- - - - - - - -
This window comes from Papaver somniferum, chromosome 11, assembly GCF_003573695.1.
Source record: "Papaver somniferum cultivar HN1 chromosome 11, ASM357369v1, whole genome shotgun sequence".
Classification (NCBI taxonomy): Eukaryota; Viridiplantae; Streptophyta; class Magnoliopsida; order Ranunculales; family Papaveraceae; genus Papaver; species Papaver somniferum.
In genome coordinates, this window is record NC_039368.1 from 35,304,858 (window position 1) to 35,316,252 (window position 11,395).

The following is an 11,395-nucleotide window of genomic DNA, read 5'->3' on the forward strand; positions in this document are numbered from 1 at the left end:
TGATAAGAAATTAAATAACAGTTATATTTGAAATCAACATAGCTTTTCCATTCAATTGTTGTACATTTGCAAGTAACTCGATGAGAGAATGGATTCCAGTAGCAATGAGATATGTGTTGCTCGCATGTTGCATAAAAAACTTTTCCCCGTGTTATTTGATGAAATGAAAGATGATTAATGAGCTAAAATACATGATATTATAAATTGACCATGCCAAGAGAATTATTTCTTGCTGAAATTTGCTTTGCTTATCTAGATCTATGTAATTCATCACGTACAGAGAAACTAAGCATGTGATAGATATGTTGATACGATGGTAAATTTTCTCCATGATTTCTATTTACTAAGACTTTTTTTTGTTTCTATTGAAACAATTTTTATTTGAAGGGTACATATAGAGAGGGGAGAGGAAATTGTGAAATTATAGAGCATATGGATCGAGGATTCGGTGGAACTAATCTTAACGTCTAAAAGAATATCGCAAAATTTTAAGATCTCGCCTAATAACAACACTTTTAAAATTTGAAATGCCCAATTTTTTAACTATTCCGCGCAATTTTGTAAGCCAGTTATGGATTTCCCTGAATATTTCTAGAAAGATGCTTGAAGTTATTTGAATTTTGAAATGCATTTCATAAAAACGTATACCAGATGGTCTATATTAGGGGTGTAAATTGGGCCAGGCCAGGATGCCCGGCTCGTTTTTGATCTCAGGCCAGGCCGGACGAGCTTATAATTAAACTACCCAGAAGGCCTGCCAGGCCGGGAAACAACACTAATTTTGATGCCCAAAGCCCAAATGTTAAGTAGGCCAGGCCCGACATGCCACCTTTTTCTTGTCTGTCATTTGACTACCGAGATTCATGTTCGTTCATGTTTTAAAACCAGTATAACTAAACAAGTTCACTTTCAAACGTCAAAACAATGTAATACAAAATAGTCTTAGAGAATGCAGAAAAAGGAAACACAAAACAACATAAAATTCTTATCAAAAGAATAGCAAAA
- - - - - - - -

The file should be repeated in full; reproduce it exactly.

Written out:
This window comes from Papaver somniferum, chromosome 11, assembly GCF_003573695.1.
Source record: "Papaver somniferum cultivar HN1 chromosome 11, ASM357369v1, whole genome shotgun sequence".
Classification (NCBI taxonomy): Eukaryota; Viridiplantae; Streptophyta; class Magnoliopsida; order Ranunculales; family Papaveraceae; genus Papaver; species Papaver somniferum.
In genome coordinates, this window is record NC_039368.1 from 35,304,858 (window position 1) to 35,316,252 (window position 11,395).

The following is an 11,395-nucleotide window of genomic DNA, read 5'->3' on the forward strand; positions in this document are numbered from 1 at the left end:
TGATAAGAAATTAAATAACAGTTATATTTGAAATCAACATAGCTTTTCCATTCAATTGTTGTACATTTGCAAGTAACTCGATGAGAGAATGGATTCCAGTAGCAATGAGATATGTGTTGCTCGCATGTTGCATAAAAAACTTTTCCCCGTGTTATTTGATGAAATGAAAGATGATTAATGAGCTAAAATACATGATATTATAAATTGACCATGCCAAGAGAATTATTTCTTGCTGAAATTTGCTTTGCTTATCTAGATCTATGTAATTCATCACGTACAGAGAAACTAAGCATGTGATAGATATGTTGATACGATGGTAAATTTTCTCCATGATTTCTATTTACTAAGACTTTTTTTTGTTTCTATTGAAACAATTTTTATTTGAAGGGTACATATAGAGAGGGGAGAGGAAATTGTGAAATTATAGAGCATATGGATCGAGGATTCGGTGGAACTAATCTTAACGTCTAAAAGAATATCGCAAAATTTTAAGATCTCGCCTAATAACAACACTTTTAAAATTTGAAATGCCCAATTTTTTAACTATTCCGCGCAATTTTGTAAGCCAGTTATGGATTTCCCTGAATATTTCTAGAAAGATGCTTGAAGTTATTTGAATTTTGAAATGCATTTCATAAAAACGTATACCAGATGGTCTATATTAGGGGTGTAAATTGGGCCAGGCCAGGATGCCCGGCTCGTTTTTGATCTCAGGCCAGGCCGGACGAGCTTATAATTAAACTACCCAGAAGGCCTGCCAGGCCGGGAAACAACACTAATTTTGATGCCCAAAGCCCAAATGTTAAGTAGGCCAGGCCCGACATGCCACCTTTTTCTTGTCTGTCATTTGACTACCGAGATTCATGTTCGTTCATGTTTTAAAACCAGTATAACTAAACAAGTTCACTTTCAAACGTCAAAACAATGTAATACAAAATAGTCTTAGAGAATGCAGAAAAAGGAAACACAAAACAACATAAAATTCTTATCAAAAGAATAGCAAAA